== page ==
Left leaning politicians and intellectuals of Bangladesh commonly propagate that India is an eternal friend and Pakistan is a perpetual enemy. The right leaning counterparts are not as warm towards India and are much more forgiving of Pakistan’s war time atrocities. This commentary suggests that such polarisation of external relation may serve the narrow political interests of the left and right combatants, but is hardly pragmatic and conducive for Bangladesh.
First, in terms of trade and economics, clearly India is potentially much more important than Pakistan. However, the reality is that India exports much more to than imports from Bangladesh. Since the 1990s, India’s exports to (imports from) Bangladesh grew at over 9% (3%) per annum helped in part by the depreciation of Indian currency (World Bank, 2006, India-Bangladesh Bilateral Trade and Potential Free Trade Agreement). India accounted for 6% (12%) of Bangladesh’s total exports (imports) in 1973 and this share changed to 2% (14%) in 2011, implying a decrease in trade importance of India from the Bangladesh perspective (FICCI, 2012, Status Paper on INDIA-BANGLADESH ECONOMIC RELATIONS). Meantime, China, Japan and other Asian countries have become vital import sources for Bangladesh to sustain and grow its exports lifeline to Europe and United States. Another critical catalyst for the economic development of Bangladesh is the export of labour services to the Middle East.
In terms of development partnership in the form of food, commodity and project aid (grants and loans) during 1971/72 to 2012/13, the top five partners (Table 5.0, http://www.erd.gov.bd) are IDA (25.00%), ADB (17.48%), Japan (14.26%), UN (7.85%, all in grants) and USA (6.80%). Considering UK, Canada, EU and other European partners, and the fact that the international development institutions are mainly funded by the western countries and Japan, development partnership of Bangladesh with the west and Japan is overwhelming and absolutely critical. Among others, Saudi Arabia ranks 13 (1.7%), IDB ranks 17 (1.1%), India ranks 18 (0.87%) and Russia is dead last (0.75%).
Thus, India as a development partner is rather unimportant while Indian businesses continue to gain strong footings in Bangladesh as illustrated by the latest contract with Oil India and Oil and Natural Gas Corporation for oil and gas exploration in the Bay of Bengal (http://articles.economictimes.indiatimes.com/2014-02-17/news/47412268_1_petrobangla-exploration-gas-field), and Rajuk’s award of the mega project of Nuton Dhaka to Sahara (http://www.sunday-guardian.com/business/sc-order-leads-sahara-to-defer-dhaka-plans). Further, Bangladesh is the fifth largest source (about $4 billion annually, 5%) of wage remittance by Indian expats worldwide (http://www.asiantribune.com/node/71992, http://www.siliconindia.com/news/business/15-Nations-Sending-Highest-Remittances-to-India-nid-147515-cid-3.html). Clearly, Indian businesses and expats should be welcome on a competitive basis, but an equivalent degree of reciprocity is also called for. The same argument also applies to nuclear power plant and arms deals with Russia.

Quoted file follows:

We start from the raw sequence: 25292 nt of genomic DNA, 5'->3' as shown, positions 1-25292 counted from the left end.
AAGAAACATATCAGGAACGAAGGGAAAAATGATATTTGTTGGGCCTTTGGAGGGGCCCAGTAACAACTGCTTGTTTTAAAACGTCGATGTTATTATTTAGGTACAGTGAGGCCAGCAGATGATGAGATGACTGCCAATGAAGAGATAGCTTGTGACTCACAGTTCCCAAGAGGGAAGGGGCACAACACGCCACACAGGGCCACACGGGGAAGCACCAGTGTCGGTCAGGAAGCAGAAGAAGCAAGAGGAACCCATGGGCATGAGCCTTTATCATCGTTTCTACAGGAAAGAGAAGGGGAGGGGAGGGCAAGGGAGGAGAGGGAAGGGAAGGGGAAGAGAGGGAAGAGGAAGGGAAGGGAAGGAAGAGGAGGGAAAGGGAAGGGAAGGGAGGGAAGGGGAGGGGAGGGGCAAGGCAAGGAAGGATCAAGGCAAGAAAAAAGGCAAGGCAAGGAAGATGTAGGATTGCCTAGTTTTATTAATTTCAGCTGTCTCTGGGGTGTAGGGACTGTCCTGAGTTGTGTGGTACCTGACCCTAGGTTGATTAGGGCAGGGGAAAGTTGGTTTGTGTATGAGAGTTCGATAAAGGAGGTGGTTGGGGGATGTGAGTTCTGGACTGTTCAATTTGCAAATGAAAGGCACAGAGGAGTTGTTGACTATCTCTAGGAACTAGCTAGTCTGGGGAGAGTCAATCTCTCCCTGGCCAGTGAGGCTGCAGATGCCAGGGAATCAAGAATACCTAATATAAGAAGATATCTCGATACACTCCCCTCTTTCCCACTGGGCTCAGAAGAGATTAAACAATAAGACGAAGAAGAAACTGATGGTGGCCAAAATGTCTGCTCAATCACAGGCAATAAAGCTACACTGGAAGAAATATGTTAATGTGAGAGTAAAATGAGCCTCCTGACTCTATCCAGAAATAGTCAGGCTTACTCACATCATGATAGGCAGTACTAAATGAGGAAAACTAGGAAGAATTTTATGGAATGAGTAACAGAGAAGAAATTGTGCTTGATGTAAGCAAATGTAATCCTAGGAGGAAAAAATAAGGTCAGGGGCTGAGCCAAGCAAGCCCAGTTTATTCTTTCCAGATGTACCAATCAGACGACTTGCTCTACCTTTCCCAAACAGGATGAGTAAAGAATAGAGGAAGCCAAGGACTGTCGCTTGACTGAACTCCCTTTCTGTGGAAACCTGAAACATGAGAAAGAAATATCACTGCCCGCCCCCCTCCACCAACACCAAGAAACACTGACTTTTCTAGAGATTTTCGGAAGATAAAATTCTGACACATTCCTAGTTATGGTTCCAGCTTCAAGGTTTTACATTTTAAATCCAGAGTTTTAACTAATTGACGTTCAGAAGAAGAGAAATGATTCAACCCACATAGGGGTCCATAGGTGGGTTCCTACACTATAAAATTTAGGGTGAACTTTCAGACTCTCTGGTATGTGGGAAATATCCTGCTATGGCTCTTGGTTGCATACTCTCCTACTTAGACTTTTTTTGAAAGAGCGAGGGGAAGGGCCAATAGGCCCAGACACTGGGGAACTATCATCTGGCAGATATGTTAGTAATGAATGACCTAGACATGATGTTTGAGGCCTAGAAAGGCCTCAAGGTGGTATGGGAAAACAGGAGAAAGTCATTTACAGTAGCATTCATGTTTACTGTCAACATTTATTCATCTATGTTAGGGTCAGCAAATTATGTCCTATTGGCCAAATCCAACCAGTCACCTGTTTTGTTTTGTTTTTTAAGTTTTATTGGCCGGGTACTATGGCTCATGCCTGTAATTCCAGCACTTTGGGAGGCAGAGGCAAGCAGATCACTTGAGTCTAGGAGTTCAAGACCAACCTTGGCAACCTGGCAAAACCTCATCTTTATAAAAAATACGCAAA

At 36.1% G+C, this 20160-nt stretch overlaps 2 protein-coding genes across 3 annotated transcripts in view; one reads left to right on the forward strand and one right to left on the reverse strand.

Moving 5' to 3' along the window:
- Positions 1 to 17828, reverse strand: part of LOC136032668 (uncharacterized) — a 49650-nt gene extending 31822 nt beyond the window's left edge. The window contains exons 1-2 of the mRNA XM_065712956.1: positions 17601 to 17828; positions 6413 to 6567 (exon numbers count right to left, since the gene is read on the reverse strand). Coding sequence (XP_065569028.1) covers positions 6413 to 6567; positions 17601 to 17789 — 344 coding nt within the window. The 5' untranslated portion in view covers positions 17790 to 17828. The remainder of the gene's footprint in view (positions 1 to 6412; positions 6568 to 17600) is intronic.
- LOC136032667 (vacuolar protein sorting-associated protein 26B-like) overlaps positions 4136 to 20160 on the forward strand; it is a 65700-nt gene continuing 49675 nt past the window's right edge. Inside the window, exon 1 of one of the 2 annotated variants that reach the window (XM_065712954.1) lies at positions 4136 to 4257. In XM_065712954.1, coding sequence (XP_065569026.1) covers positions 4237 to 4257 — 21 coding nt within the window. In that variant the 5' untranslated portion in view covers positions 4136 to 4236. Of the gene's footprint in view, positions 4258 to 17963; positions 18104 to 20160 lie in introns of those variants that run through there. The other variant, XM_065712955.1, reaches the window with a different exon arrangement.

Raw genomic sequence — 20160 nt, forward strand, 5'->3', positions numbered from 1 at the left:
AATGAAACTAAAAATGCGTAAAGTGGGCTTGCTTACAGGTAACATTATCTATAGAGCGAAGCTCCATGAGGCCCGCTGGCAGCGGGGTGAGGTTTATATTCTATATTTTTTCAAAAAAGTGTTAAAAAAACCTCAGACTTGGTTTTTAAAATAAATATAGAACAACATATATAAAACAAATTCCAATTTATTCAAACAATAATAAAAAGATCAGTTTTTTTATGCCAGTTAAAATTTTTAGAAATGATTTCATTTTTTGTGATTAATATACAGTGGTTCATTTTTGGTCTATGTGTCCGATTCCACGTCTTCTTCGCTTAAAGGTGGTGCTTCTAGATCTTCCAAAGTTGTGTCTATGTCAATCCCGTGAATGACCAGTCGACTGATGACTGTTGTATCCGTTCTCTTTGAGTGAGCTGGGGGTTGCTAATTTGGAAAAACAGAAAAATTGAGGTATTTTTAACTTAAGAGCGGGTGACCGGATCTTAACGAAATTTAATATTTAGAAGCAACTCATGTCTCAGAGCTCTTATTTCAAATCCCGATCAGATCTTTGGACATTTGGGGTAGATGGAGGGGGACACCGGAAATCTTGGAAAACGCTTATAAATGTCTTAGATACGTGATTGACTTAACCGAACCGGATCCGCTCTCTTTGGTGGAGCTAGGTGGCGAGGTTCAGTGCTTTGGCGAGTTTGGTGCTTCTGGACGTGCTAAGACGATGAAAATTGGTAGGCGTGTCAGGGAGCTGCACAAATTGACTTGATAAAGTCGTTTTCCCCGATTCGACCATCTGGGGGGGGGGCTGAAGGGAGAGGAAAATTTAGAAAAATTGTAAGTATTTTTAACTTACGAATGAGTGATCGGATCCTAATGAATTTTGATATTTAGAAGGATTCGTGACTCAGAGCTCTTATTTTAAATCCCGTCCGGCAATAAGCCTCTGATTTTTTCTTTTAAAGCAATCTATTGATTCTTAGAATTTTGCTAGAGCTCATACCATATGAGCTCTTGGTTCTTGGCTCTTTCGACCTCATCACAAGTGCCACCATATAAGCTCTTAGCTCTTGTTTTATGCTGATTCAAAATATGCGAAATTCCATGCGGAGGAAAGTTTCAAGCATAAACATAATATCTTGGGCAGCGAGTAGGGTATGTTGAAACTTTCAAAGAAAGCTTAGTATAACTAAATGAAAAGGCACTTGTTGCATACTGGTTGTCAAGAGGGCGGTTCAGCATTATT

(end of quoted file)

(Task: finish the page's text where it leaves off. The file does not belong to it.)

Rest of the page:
Overall, Indian and Russian friendship is nowhere as important economically as friendship with China, Japan and other Asian countries, the Middle East, and Europe and USA are. It is thus imperative that Bangladesh stands much more sensitive in fostering friendship with these vital partners. If Bangladesh had to tolerate some foreign interference in a globalised world, it better be from key economic partners.
Second, Bangladesh’s strategic location is an invaluable source of land and maritime, internal (North-East of India) and external (China, South-East Asia and rest of the world), connectivity for India. Militarily also, Bangladesh is not too far from China and is bordered by China’s close ally Myanmar. Despite this strategic upper hand for Bangladesh, it is instead India that continues to extract valuable concessions for connectivity and strategic access from Bangladesh while offering little concrete in return. Meantime, the Indian border guards are using lethal force to fend off poor Bangladeshi trespassers but are unable to control the ever booming smuggling of Indian goods into Bangladesh. Thus, unconditional friendship with India has so far strategically benefited India in a lop-sided manner.
Third, Bangladesh continues to be an unofficial battle front for the Indo-Pak war, allegedly fought via espionage, recruitment, financing and arming of sympathisers, and influencing policies, politics and even national elections. Since 9/11, Pakistan has been in the eye of the West’s war on terrorism and religious (Muslim) fundamentalism. Interestingly, despite the world’s largest openly communal base of (Hindu) religious fundamentalists who also came to power once, India has been exceedingly successful in internationally downplaying this while courting partnership with the west’s war. Not to be outmuscled, Pakistan found it tactically beneficial to provide support to the (Muslim) religious fundamentalists in Bangladesh and through their means to the separatists of North-East India and (Muslim) fundamentalists of India.
– See more at: http://opinion.bdnews24.com/2014/03/06/external-relations-of-bangladesh/#sthash.BRmzXFaY.dpuf